For three months after her November 2013 diagnosis, the 49-year-old Mountain View resident said, she tried to get an appointment, but each time she called, no slots were available. Desperate and worried, she finally borrowed $14,000 from her boyfriend's mother to have the procedure done elsewhere last February.

One year into the explosive, health law-induced growth of Medi-Cal, it appears one of the most alarming predictions of critics is coming true: The supply of doctors hasn't kept up with demand. One recent study suggests the number of primary care doctors in California per Medi-Cal patient is woefully below federal guidelines.

"If you're pregnant, you get help," Moreno said. "But if you're 49 and not pregnant, you have to wait for everything."

In fact, seven months after Moreno's surgery, her original surgeon's office called just to say they still couldn't fit her in.

At least 1.2 million Californians have signed up for a private insurance plan since enrollment began in October 2013 under the Affordable Care Act, better known as Obamacare. But it's Medi-Cal that has witnessed the largest growth -- 2.7 million since the controversial law opened the program up to many more recipients in January 2014.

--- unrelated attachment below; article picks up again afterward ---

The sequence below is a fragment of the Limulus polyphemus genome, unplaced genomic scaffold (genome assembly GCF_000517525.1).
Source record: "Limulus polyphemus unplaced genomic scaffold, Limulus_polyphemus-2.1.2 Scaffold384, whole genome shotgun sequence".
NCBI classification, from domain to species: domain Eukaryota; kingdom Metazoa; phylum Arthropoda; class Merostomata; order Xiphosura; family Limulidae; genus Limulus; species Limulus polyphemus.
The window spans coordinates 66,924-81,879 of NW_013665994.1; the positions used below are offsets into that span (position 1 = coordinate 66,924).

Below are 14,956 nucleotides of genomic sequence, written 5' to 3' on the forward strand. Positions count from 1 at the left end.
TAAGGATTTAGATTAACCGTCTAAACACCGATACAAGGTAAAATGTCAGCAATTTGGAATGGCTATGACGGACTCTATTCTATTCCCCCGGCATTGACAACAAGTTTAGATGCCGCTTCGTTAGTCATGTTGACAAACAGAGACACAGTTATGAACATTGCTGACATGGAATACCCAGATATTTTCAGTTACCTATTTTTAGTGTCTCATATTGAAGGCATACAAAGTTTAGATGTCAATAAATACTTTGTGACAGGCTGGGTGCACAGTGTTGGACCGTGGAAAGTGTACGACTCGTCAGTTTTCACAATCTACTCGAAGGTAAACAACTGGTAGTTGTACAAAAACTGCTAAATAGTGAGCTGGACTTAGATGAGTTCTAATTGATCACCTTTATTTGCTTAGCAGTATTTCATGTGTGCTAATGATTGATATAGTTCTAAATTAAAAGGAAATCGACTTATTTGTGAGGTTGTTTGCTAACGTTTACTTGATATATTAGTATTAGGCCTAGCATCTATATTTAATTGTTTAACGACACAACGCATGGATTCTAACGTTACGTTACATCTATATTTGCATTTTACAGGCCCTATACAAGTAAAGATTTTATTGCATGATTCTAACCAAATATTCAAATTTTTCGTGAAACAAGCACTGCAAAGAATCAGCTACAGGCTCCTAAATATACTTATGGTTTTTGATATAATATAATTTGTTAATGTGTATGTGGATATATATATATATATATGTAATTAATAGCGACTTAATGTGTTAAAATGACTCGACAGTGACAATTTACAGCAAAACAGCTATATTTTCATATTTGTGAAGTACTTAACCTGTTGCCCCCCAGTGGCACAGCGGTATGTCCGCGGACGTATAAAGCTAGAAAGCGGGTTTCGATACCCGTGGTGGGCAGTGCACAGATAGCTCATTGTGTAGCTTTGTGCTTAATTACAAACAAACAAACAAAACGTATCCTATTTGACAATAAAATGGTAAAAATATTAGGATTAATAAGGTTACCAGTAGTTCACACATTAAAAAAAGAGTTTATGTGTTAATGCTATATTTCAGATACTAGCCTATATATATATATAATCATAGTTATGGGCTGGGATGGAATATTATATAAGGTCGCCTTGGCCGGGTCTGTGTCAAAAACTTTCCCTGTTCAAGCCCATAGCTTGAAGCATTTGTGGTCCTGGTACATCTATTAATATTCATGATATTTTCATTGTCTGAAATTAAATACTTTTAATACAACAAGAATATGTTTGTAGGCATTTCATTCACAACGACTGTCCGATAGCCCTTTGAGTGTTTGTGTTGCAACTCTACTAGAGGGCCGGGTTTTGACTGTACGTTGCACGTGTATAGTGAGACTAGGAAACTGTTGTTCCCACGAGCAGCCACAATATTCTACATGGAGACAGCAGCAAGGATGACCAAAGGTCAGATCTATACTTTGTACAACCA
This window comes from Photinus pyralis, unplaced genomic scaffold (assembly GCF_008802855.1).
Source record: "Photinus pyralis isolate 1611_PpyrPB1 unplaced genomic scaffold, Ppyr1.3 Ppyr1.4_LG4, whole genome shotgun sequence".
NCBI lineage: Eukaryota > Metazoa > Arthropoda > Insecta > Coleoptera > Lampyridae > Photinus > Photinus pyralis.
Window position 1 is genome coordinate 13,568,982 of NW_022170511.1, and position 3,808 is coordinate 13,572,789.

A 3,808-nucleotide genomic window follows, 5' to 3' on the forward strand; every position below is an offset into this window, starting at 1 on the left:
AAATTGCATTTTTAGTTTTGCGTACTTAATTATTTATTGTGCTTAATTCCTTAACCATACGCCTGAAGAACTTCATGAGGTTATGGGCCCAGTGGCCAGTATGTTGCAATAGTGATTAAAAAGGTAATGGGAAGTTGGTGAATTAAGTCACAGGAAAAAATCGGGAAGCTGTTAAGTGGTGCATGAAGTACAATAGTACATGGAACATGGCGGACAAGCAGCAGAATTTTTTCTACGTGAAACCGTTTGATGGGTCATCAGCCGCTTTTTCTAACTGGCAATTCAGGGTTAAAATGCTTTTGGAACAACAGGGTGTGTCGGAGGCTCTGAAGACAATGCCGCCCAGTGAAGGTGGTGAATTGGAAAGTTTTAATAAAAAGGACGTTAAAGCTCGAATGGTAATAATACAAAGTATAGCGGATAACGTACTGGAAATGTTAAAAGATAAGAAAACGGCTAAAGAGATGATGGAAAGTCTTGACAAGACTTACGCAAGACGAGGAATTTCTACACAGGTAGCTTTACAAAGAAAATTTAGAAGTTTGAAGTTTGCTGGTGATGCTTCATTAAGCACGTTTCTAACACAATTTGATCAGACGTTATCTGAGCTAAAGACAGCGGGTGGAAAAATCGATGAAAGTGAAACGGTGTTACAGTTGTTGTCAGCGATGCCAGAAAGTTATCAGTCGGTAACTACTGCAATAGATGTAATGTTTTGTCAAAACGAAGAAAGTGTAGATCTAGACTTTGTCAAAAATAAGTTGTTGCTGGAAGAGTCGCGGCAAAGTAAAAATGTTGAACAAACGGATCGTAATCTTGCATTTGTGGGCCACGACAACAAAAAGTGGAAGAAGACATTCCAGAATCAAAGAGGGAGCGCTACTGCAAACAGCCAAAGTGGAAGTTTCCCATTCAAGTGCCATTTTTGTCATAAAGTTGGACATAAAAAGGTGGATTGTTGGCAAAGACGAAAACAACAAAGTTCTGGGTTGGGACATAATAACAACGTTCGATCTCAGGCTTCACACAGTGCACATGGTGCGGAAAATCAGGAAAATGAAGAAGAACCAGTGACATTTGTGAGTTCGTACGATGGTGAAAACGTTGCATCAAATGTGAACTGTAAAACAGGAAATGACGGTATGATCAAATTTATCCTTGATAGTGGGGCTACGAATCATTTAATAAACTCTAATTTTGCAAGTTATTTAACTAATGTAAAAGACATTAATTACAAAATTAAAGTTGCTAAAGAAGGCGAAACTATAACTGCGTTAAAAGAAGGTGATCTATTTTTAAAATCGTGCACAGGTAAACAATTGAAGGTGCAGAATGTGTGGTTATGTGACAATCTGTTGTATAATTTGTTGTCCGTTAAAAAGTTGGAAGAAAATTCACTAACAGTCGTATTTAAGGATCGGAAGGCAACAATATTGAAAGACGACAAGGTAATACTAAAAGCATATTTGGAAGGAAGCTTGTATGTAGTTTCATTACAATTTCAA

By mid-2016, more than 12.2 million people -- nearly a third of all Californians -- will be on Medi-Cal, state health officials say.

Those officials continue to insist that the current delays to see a doctor and crowded emergency rooms are all part of to-be-expected growing pains. But many experts say the problems are so widespread they shouldn't be ignored.

"California did a good job of getting people signed up, but they basically stuck their heads in the sand and assumed that California physicians would just jump right on board and want to take more Medi-Cal patients," said Dr. Del Morris, president of the California Academy of Family Physicians, which represents many of the first-line doctors who treat Medi-Cal patients. "It's unacceptable to say, 'We are not ready for you yet, you'll just have to suffer with your disease.'"

Morris and other experts say the situation is about to get worse, in part because of Medi-Cal's health care reimbursement rates.